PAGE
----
NEW YORK ( TheStreet) -- CNBC recently broadcast a show on six ETF portfolios constructed by Jim Lowell from Forbes Magazine, Matt Hougan from Index Universe and Tom Lydon from ETF Trends. The investment themes were diversified global core, global bull, global bear, global sideways market, emerging market and rising inflation.
A few days ago, I wrote a blog post deconstructing the global sideways portfolio, noting the exercise is a positive effort that do-it-yourself investors can learn from. In this article, I'll deconstruct the diversified global core portfolio. No portfolio can be perfect. So this portfolio will have plusses and minuses that we can learn from.
The diversified global core portfolio consists of: Vanguard FTSE All World Ex-U.S. (VEU), 30% target weight; iShares Russell 3000 (IWV), 20%; SPDR S&P China (GXC), 10%; iShares iBoxx Investment Grade Corporate Bond (LQD), 10%; Vanguard Total Bond Market Fund (BND), 10%; SPDR Barclays International Treasury Bond (BWX), 5%; PowerShares DB Commodity (DBC), 10%; and PowerShares G-10 Currency Harvest (DBV), 5%.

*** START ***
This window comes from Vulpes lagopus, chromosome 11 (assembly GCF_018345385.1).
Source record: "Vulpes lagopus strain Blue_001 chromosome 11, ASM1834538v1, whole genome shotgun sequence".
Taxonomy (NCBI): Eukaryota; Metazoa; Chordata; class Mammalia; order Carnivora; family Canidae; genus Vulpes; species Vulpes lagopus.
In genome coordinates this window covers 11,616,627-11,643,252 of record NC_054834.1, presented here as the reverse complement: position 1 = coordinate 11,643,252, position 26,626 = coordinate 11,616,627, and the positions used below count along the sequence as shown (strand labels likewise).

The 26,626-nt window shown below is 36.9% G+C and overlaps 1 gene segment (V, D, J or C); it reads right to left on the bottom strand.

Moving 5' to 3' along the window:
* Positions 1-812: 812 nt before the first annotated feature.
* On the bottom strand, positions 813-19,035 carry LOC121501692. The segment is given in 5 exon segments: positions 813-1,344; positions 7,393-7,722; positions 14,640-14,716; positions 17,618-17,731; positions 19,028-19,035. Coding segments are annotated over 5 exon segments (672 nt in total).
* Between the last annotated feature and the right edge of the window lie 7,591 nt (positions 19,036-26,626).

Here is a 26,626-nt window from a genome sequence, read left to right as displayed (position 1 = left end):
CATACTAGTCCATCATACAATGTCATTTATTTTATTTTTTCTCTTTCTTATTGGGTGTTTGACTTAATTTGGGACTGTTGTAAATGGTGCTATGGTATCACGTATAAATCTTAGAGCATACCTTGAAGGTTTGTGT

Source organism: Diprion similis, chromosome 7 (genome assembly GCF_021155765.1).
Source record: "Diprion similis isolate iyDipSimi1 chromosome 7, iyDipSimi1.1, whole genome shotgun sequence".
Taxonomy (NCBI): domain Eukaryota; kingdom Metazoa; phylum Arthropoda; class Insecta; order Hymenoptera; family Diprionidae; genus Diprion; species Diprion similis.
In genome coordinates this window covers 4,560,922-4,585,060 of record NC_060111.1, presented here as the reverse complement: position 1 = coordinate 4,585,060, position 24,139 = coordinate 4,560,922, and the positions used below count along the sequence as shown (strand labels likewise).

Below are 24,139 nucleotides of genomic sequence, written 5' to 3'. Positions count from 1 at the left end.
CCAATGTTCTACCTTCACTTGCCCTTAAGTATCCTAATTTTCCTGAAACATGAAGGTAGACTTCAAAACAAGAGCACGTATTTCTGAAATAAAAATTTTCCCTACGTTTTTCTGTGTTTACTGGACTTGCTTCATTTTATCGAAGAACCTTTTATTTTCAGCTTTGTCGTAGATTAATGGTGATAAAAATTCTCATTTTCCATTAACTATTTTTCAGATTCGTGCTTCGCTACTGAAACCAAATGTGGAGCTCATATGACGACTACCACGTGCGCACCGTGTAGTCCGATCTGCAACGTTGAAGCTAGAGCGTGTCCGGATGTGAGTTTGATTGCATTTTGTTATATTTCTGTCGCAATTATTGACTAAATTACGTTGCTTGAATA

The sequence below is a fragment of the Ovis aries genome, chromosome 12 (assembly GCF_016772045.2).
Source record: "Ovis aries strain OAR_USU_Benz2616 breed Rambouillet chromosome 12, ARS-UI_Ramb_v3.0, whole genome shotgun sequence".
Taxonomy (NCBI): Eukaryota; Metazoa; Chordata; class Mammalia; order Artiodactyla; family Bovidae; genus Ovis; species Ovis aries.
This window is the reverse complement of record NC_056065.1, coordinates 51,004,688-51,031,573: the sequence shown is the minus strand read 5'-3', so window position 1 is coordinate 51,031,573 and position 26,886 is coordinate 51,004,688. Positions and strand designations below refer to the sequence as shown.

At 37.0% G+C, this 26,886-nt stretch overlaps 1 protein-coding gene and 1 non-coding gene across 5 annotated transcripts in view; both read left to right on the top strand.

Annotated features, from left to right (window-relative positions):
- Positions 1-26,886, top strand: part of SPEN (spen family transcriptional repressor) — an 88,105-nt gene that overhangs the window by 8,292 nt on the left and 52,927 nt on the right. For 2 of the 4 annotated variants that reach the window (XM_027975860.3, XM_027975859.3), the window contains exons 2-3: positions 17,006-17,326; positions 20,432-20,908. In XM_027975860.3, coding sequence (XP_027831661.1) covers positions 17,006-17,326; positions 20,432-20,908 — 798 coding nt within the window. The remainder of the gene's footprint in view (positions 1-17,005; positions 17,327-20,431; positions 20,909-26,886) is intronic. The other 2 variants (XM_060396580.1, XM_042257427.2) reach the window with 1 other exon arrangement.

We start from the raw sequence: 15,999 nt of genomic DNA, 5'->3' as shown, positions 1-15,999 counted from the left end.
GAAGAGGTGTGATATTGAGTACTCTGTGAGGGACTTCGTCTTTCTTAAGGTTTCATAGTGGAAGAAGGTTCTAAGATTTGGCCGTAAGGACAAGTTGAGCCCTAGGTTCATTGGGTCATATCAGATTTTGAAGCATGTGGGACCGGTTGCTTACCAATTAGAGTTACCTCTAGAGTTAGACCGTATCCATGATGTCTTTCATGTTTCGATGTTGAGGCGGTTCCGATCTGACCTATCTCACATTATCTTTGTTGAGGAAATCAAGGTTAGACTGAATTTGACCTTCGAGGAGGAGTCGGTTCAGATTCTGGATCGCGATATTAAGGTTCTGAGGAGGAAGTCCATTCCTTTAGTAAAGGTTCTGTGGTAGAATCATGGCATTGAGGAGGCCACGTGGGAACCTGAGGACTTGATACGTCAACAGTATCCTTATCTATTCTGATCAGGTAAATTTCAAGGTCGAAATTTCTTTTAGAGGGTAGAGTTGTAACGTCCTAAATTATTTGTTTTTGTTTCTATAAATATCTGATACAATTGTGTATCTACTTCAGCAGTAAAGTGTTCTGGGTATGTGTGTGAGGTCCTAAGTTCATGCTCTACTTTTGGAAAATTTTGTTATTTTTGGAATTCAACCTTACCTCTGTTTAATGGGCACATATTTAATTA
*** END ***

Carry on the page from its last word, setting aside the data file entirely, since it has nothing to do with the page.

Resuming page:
The asset allocation is 60% in equities, 25% in fixed income, 10% in commodities and 5% in absolute return. The Currency Harvest ETF goes long on the three highest-yielding currencies in the G-10 and shorts the three lowest-yielding currencies. It's billed as an absolute-return vehicle. It's crucial that an investor have the correct asset allocation for his circumstances. The asset allocation for the diversified global core seems very reasonable for this sort of exercise.I'm not a fan of broad-based index funds like the Vanguard FTSE All World Ex-U.S. and the iShares Russell 3000. There are two reasons for this. One is that the correlations are very high. According to ETFreplay.com, the Vanguard FTSE All World Ex-U.S. and the iShares Russell 3000 currently have a 0.92 correlation. One of the complaints from the crash of 2008 was that all correlations went to 1.00, and these two are practically there right now, which means there is almost no diversification benefit between them. The other reason to dislike these funds is that the broadest indexes tend to be heaviest in the least attractive parts of the market. For the Vanguard fund, the largest sector is financials, at 26% of the fund, and Europe is the largest region, at 44%, including 14% in the U.K. The ETF allocates 14% to Japan. Between the headlines out of Europe these days and the fundamental problems in Japan (debt equaling 200% of GDP, among others) the fund owns a lot of things that are very unattractive. It has very little exposure to other, fundamentally healthier investment destinations like Australia, Latin America and Scandinavia.
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